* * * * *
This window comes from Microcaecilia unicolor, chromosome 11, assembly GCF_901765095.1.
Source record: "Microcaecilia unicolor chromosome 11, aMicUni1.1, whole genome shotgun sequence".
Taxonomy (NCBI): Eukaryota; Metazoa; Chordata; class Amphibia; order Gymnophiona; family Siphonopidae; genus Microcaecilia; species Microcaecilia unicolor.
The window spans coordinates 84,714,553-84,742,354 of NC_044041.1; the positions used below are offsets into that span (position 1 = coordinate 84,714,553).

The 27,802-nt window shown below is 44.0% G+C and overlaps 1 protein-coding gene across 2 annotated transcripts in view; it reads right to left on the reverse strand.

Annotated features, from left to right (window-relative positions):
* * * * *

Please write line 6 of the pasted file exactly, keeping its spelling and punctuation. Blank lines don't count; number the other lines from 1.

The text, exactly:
Annotated features, from left to right (window-relative positions):